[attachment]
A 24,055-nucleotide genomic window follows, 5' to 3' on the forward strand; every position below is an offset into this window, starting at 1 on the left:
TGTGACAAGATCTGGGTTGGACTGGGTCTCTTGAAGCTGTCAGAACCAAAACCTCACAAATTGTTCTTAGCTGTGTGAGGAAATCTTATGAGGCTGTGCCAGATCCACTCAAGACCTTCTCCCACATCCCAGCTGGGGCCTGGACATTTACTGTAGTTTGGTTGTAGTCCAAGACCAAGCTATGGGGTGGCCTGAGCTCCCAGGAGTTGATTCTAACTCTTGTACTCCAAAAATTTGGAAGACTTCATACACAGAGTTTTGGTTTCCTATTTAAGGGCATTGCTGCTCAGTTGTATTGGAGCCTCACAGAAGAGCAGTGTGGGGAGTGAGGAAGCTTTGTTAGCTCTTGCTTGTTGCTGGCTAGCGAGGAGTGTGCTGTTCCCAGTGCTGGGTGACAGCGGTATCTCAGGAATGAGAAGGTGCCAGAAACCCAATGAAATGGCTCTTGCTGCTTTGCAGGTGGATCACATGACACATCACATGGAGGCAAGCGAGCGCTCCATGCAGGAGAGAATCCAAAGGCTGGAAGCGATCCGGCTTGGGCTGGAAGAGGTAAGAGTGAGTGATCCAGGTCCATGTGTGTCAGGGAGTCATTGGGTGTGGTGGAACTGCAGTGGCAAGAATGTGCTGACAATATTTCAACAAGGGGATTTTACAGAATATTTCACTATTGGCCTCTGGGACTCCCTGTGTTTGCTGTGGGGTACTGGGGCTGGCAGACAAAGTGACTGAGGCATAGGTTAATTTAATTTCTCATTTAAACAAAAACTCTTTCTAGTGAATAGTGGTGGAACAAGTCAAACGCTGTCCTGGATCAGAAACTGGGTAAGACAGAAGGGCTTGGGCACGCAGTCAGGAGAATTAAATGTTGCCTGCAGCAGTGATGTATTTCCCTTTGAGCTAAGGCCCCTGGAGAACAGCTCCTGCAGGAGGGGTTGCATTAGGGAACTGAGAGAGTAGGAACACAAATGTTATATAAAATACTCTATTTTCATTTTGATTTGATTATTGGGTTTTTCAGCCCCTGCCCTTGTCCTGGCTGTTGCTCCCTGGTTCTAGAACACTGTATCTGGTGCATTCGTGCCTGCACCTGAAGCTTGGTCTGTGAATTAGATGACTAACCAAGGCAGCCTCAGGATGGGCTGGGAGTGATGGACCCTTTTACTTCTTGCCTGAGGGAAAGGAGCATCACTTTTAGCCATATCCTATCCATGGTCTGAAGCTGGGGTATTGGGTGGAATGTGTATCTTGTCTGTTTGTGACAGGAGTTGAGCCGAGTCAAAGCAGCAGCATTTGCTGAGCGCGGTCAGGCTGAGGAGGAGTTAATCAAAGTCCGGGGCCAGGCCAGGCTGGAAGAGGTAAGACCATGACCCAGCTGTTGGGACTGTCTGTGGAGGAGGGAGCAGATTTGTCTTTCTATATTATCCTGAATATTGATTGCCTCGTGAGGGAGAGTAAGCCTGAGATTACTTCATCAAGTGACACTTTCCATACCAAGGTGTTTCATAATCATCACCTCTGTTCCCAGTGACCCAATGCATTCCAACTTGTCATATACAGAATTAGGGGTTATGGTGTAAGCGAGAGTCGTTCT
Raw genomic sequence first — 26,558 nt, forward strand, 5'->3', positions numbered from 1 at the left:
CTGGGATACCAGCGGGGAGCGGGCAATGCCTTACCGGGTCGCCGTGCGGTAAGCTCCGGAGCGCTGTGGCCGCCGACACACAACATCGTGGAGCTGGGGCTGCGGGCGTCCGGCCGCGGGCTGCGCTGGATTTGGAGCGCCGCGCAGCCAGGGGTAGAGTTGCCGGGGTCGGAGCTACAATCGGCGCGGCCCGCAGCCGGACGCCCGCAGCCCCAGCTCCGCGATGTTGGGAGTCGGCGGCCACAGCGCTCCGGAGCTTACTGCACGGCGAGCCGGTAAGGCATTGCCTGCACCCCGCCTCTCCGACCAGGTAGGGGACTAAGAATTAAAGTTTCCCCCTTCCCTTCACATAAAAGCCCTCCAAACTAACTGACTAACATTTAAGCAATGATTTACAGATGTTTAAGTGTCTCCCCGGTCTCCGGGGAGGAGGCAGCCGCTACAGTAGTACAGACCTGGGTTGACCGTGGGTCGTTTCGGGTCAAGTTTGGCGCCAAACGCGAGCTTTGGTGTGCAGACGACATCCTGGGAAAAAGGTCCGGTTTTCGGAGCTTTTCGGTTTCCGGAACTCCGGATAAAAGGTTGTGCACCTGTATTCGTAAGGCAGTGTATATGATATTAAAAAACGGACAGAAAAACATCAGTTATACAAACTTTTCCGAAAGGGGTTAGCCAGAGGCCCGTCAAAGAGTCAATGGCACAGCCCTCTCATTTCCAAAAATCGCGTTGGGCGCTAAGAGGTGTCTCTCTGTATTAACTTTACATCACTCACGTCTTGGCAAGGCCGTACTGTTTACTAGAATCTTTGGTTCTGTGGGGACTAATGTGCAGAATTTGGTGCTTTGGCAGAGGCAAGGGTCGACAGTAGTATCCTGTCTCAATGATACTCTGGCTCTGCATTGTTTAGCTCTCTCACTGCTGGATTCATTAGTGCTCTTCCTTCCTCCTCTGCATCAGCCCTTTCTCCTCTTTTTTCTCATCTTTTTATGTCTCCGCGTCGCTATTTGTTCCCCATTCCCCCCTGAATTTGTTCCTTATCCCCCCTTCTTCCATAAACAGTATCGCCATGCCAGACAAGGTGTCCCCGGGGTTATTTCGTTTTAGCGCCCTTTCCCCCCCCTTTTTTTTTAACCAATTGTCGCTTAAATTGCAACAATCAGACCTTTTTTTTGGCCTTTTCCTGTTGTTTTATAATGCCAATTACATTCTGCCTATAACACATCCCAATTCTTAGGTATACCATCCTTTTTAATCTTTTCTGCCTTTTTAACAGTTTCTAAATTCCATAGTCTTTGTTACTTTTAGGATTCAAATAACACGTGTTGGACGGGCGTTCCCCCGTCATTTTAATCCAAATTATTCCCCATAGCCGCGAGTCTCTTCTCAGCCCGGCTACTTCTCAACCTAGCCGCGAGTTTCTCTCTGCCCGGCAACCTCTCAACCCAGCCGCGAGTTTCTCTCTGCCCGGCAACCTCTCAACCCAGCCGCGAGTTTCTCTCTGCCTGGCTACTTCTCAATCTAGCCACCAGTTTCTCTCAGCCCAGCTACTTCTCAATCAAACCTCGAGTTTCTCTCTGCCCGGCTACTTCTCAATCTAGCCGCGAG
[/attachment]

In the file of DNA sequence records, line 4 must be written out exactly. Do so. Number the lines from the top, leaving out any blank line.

CTGGGATACCAGCGGGGAGCGGGCAATGCCTTACCGGGTCGCCGTGCGGTAAGCTCCGGAGCGCTGTGGCCGCCGACACACAACATCGTGGAGCTGGGGCTGCGGGCGTCCGGCCGCGGGCTGCGCTGGATTTGGAGCGCCGCGCAGCCAGGGGTAGAGTTGCCGGGGTCGGAGCTACAATCGGCGCGGCCCGCAGCCGGACGCCCGCAGCCCCAGCTCCGCGATGTTGGGAGTCGGCGGCCACAGCGCTCCGGAGCTTACTGCACGGCGAGCCGGTAAGGCATTGCCTGCACCCCGCCTCTCCGACCAGGTAGGGGACTAAGAATTAAAGTTTCCCCCTTCCCTTCACATAAAAGCCCTCCAAACTAACTGACTAACATTTAAGCAATGATTTACAGATGTTTAAGTGTCTCCCCGGTCTCCGGGGAGGAGGCAGCCGCTACAGTAGTACAGACCTGGGTTGACCGTGGGTCGTTTCGGGTCAAGTTTGGCGCCAAACGCGAGCTTTGGTGTGCAGACGACATCCTGGGAAAAAGGTCCGGTTTTCGGAGCTTTTCGGTTTCCGGAACTCCGGATAAAAGGTTGTGCACCTGTATTCGTAAGGCAGTGTATATGATATTAAAAAACGGACAGAAAAACATCAGTTATACAAACTTTTCCGAAAGGGGTTAGCCAGAGGCCCGTCAAAGAGTCAATGGCACAGCCCTCTCATTTCCAAAAATCGCGTTGGGCGCTAAGAGGTGTCTCTCTGTATTAACTTTACATCACTCACGTCTTGGCAAGGCCGTACTGTTTACTAGAATCTTTGGTTCTGTGGGGACTAATGTGCAGAATTTGGTGCTTTGGCAGAGGCAAGGGTCGACAGTAGTATCCTGTCTCAATGATACTCTGGCTCTGCATTGTTTAGCTCTCTCACTGCTGGATTCATTAGTGCTCTTCCTTCCTCCTCTGCATCAGCCCTTTCTCCTCTTTTTTCTCATCTTTTTATGTCTCCGCGTCGCTATTTGTTCCCCATTCCCCCCTGAATTTGTTCCTTATCCCCCCTTCTTCCATAAACAGTATCGCCATGCCAGACAAGGTGTCCCCGGGGTTATTTCGTTTTAGCGCCCTTTCCCCCCCCTTTTTTTTTAACCAATTGTCGCTTAAATTGCAACAATCAGACCTTTTTTTTGGCCTTTTCCTGTTGTTTTATAATGCCAATTACATTCTGCCTATAACACATCCCAATTCTTAGGTATACCATCCTTTTTAATCTTTTCTGCCTTTTTAACAGTTTCTAAATTCCATAGTCTTTGTTACTTTTAGGATTCAAATAACACGTGTTGGACGGGCGTTCCCCCGTCATTTTAATCCAAATTATTCCCCATAGCCGCGAGTCTCTTCTCAGCCCGGCTACTTCTCAACCTAGCCGCGAGTTTCTCTCTGCCCGGCAACCTCTCAACCCAGCCGCGAGTTTCTCTCTGCCCGGCAACCTCTCAACCCAGCCGCGAGTTTCTCTCTGCCTGGCTACTTCTCAATCTAGCCACCAGTTTCTCTCAGCCCAGCTACTTCTCAATCAAACCTCGAGTTTCTCTCTGCCCGGCTACTTCTCAATCTAGCCGCGAG